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Given a finite group $G$, let $\{(1,1),(m_1,n_1),\ldots,(m_r,n_r)\}$ be the list of pairs $(m,n)$ in which $m$ is the order of some element, and $n$ is the number of elements with this order. The order of $G$ is thus $1+n_1+\cdots+n_r$, and the pair $(1,1)$ accounts for the neutral element.

Let $G,G'$ be two finite groups, with the same list. Is it true or not (I bet not) that $G$ and $G'$ are isomorphic ? If not, please provide a counter-exemple.

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For what it's worth, it's true for finite abelian groups. –  Gerry Myerson Sep 24 '10 at 12:40

2 Answers 2

up vote 20 down vote accepted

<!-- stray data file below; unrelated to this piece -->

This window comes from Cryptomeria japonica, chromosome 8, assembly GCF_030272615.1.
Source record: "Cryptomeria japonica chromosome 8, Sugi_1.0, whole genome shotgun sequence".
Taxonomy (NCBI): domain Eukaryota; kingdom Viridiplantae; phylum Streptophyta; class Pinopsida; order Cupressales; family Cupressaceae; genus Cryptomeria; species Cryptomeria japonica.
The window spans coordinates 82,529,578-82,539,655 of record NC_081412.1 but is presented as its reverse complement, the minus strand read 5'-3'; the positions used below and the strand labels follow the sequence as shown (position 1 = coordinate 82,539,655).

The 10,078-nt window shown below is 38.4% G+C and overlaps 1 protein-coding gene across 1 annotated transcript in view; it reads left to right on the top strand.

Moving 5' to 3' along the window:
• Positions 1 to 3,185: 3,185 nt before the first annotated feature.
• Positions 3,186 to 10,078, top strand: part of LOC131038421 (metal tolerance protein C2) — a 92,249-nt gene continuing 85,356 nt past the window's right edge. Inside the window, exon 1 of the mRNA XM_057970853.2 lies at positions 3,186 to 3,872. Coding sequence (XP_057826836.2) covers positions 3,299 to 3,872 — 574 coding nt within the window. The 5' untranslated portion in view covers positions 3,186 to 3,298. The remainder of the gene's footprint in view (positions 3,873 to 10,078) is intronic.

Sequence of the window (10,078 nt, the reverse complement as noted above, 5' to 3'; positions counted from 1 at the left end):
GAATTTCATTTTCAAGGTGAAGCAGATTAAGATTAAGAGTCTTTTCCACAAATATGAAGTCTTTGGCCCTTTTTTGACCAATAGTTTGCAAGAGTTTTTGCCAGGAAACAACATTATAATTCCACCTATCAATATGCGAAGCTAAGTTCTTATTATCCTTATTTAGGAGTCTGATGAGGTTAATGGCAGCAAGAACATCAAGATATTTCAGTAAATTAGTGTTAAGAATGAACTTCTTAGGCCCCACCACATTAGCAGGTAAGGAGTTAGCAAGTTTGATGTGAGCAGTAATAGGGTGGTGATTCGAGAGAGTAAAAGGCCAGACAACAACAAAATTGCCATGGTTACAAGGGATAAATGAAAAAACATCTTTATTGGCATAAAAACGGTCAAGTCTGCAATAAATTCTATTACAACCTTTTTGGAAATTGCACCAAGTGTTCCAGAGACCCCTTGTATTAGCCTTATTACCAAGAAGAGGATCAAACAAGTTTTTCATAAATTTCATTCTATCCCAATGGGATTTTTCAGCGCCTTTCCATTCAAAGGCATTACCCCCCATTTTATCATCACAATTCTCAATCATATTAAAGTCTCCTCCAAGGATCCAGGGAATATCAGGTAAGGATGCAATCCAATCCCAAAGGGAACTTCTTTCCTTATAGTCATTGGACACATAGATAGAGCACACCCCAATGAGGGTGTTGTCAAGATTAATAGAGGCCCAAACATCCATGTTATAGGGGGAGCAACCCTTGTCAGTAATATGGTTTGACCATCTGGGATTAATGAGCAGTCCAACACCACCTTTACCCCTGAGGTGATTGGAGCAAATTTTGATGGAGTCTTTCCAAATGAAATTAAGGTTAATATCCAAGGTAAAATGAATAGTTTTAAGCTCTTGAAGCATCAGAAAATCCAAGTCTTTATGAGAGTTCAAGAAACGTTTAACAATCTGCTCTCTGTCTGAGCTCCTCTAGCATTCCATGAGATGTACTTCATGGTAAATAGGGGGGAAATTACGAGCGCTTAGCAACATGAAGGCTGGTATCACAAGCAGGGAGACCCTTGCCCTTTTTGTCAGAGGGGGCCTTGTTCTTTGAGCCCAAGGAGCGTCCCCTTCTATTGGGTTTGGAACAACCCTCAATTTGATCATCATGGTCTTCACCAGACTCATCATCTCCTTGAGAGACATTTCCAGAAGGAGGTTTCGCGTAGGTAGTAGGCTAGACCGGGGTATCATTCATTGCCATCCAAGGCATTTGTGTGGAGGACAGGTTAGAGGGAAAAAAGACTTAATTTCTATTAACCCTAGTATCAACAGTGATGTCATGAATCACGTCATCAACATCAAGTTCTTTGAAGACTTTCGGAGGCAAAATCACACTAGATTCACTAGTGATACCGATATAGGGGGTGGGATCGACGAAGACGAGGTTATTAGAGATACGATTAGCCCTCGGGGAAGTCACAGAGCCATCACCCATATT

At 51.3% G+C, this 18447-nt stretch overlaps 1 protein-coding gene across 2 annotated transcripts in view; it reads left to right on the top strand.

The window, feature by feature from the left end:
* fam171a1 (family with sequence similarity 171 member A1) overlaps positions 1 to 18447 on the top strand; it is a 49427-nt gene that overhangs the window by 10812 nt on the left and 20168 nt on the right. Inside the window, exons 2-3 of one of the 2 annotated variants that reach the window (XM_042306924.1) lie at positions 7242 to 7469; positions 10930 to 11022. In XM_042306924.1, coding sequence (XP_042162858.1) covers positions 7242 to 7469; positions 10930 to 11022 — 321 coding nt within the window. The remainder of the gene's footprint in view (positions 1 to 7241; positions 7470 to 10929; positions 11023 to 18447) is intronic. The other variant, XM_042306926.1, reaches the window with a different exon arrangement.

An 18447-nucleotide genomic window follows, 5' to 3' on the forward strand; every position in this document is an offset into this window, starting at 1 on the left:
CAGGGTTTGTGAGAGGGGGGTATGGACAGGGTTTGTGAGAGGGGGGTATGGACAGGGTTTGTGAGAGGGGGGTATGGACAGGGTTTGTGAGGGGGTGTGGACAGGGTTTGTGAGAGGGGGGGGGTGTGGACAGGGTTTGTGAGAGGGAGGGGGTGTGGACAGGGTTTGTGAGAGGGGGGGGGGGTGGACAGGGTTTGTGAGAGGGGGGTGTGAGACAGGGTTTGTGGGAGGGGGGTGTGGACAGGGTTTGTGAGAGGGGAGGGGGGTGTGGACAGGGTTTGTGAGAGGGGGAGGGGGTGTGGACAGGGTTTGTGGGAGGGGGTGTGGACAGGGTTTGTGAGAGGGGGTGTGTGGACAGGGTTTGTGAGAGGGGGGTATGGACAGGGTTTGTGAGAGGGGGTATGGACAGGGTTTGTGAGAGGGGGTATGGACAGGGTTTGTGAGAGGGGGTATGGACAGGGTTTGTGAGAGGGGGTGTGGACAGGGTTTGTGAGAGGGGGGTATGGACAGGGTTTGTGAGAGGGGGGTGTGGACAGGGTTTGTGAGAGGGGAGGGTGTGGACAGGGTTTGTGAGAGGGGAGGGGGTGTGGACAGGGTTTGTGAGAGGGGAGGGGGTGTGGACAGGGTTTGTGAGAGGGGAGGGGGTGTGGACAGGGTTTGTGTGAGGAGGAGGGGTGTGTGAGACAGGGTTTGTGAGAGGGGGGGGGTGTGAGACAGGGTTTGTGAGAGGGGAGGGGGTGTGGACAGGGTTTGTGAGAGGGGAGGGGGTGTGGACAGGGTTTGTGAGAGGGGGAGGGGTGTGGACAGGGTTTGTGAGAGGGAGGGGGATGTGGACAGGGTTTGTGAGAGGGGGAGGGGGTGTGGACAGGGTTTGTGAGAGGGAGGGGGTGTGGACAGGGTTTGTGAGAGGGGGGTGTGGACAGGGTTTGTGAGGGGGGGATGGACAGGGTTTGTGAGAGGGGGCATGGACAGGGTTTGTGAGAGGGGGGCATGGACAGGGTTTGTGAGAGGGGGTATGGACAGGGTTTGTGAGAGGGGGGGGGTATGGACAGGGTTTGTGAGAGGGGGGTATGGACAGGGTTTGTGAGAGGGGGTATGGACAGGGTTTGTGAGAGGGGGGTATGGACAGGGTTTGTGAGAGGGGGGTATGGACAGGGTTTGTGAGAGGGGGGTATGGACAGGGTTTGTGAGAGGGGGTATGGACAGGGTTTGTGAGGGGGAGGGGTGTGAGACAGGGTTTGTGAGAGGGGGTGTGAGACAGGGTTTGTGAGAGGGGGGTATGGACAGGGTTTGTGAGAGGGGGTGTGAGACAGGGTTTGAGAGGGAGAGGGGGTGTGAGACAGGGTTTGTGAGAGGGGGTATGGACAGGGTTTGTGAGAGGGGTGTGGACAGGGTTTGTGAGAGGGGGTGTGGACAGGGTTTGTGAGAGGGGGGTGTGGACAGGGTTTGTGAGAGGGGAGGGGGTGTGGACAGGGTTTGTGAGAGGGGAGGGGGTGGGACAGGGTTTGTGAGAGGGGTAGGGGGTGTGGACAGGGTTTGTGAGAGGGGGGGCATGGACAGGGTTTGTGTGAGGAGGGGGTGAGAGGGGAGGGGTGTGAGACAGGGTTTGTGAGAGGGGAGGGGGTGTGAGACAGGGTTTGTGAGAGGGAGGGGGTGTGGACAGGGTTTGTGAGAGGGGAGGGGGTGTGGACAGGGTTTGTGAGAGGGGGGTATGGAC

There are easy examples that are $p$-groups. For instance, the mod 3 Heisenberg group is the nilpotent group with presentation $\left < a,b,c \;\bigg |\, [a,b] = c, [a,c] = [b,c] = a^3 = b^3 = c^3 = 1 \right >$ has order 27, and all but the trivial element of order 3. This has the same order portrait as $C_3^3$ where $C_3 = \mathbb Z / 3\mathbb Z$ is the cyclic group of order 3.

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Thanks a lot, Bill. –  Denis Serre Sep 24 '10 at 12:33

See this question and the first answer:

Order information enough to guarantee 1-isomorphism?

A fortiori, any counterexample given to that question will work for your question as well.

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